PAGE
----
East of 96°E, E-W fast source-side and station splits generally parallel important surface structures of the western Shan Plateau (Fig. 14), i.e., the long, smoothly linear curving valleys visible in Figure 14. These valleys are geomorphic expressions of a series of near-parallel, sinistral strike-slip faults, the Mengxing, Mae Chan, Nam Ma (and other) faults (Shen et al., 2005; Simons et al., 2007). The faults are seismically active, with fairly frequent left-lateral earthquake focal mechanisms (Fig. 4), and appear to form the westernmost part of the Indochina-wide surface expression of upper-mantle flow around the East Himalayan syntaxis (e.g., Sol et al., 2007; Wang et al., 2008). Note that such flow would then comprise a complete reversal of direction, from eastward flow beneath Tibet north of the syntaxis to westward flow into the suprasubduction mantle wedge above the Arakan slab in Myanmar. It does not seem at all coincidental that these Shan Plateau structures and the generally E-W shear-wave splitting both develop at ∼26°N latitude. In fact, this latitude appears to mark an important structural boundary not only at the surface, but also at depth: the offset between the northern and central Arakan slab segments, the Shillong Plateau, and the northern limit of Chittagong-Tripura fold belt structures all lie approximately at this latitude (Fig. 14), and are almost certainly expressions of the combined upper-mantle flow and Arakan slab deformation due to the collisional tectonics of the syntaxis. The slab appears to act as a strong strut, now deforming, which indents Asia at the syntaxis efficiently, and which modulates both the larger-scale upper-mantle flow field on the Asia side of the collision zone (Shen et al., 2005; Lev et al., 2006; Sol et al., 2007; Wang et al., 2008), and also the smaller-scale fabrics of the Arakan slab segments, where flow both below and above the slab segments appears to be affected.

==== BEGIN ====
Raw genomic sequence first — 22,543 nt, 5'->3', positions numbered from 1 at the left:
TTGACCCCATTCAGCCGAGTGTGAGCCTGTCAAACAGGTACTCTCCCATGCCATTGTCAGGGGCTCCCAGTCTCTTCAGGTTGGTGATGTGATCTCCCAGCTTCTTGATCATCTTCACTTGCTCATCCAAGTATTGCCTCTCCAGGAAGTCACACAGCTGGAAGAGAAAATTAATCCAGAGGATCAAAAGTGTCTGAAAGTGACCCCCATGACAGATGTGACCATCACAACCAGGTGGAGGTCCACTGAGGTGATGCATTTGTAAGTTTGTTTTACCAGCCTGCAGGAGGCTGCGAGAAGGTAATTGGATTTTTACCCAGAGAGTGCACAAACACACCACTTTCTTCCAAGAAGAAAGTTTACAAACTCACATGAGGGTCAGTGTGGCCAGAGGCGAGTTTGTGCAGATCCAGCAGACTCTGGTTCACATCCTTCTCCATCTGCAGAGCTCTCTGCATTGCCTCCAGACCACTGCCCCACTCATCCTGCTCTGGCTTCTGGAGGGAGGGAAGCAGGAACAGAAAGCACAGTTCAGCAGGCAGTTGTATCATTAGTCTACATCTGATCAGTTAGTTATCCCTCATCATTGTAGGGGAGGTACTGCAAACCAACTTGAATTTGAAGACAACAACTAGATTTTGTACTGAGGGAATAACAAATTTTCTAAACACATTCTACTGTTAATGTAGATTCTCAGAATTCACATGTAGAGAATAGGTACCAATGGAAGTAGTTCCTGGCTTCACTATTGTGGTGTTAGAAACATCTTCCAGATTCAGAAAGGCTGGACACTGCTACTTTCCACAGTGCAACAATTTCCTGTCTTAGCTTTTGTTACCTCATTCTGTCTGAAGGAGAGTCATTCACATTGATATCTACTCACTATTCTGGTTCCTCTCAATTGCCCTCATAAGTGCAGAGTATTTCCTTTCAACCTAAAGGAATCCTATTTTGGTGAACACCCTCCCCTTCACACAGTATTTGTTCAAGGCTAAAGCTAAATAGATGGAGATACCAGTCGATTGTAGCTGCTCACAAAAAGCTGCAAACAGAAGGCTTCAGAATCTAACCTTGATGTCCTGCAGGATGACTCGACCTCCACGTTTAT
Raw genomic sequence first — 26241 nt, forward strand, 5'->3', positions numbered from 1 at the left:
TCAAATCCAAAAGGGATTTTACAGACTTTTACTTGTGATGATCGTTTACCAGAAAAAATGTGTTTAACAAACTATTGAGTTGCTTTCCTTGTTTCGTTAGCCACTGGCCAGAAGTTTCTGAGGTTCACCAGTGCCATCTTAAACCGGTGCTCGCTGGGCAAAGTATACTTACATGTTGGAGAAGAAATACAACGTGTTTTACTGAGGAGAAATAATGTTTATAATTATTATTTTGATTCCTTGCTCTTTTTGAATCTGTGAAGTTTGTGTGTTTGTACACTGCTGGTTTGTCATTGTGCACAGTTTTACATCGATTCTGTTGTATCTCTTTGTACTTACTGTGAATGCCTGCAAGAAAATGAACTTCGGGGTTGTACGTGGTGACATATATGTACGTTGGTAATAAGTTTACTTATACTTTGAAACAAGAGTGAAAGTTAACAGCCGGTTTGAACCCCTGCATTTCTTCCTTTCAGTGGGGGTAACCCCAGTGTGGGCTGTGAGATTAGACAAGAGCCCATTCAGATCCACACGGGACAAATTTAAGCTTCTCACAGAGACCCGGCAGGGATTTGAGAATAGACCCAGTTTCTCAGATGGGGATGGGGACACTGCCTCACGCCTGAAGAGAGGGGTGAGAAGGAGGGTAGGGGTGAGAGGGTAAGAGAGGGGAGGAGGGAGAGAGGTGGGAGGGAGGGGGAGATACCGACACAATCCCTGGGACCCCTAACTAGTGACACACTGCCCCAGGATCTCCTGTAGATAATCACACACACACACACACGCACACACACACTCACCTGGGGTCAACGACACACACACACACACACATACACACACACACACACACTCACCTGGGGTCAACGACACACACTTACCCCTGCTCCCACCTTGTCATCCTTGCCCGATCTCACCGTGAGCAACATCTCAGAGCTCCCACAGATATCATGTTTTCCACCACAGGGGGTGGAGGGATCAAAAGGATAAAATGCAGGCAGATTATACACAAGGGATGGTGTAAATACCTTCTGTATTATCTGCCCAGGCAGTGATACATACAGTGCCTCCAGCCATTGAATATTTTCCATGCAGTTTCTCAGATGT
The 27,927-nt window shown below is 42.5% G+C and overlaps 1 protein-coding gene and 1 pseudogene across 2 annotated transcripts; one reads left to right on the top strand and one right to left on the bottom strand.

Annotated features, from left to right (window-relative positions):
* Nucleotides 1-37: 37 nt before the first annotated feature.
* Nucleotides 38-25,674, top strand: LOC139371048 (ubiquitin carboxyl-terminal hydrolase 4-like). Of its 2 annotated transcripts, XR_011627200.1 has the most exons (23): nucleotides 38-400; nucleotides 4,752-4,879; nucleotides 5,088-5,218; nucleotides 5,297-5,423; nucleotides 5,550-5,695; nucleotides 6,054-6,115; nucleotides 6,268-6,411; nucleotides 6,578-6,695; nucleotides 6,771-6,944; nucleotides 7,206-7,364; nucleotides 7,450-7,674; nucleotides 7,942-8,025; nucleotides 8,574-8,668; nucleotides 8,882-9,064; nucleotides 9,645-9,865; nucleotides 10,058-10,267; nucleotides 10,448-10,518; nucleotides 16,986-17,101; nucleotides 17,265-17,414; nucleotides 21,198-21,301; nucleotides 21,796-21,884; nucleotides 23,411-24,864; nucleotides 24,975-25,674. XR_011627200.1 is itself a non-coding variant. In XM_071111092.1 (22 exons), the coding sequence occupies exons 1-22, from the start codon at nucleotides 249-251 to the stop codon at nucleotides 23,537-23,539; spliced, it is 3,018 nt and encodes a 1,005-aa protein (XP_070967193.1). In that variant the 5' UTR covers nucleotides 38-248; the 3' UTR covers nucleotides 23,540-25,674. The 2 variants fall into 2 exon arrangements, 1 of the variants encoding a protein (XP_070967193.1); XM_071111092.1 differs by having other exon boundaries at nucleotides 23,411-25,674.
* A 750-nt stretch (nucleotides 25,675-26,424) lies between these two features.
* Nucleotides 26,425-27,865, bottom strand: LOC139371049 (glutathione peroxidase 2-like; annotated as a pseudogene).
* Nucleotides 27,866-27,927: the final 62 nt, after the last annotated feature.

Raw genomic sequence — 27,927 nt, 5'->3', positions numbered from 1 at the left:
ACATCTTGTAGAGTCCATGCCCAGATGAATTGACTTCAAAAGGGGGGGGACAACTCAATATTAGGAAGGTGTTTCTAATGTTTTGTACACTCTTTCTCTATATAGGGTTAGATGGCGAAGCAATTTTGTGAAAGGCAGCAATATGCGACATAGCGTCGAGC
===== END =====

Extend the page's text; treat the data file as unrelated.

Upper-mantle fabric development should be strongest where coaxial finite deformation is strongest (e.g., Ramsay and Lisle, 2000). Assuming observed splitting delay times are a proxy for anisotropic fabric strength (e.g., Gueguen and Nicolas, 1980; Nicolas and Christensen, 1987), contouring of the delay times could potentially reveal regions where upper-mantle flow is strongest or most coherent. Figure 15 shows the results of such contouring: delay times—and upper-mantle flow fabric strength?—appear to be greatest near the East Himalayan syntaxis, in the SE portion of the study region, and also near the offset between the central and southern Arakan slab segments. Secondary clusters of high delay times occur around the northern edge of the northern Arakan slab segment, near the eastern Shillong Plateau, and as an isolated pocket beneath the central Chittagong-Tripura fold belt. Strong fabric development due to upper-mantle flow around the tightly curved northern edge of the Arakan slab and also around the syntaxis itself would not be surprising. Flow through any kind of narrow channel, such as perhaps exists between the central and southern Arakan slab segments, is also commensurate with observations from fluid dynamics (e.g., Schlichting and Gersten, 2000). The causes of localized high delay times in the southeast of the study area and beneath the fold belt are unclear.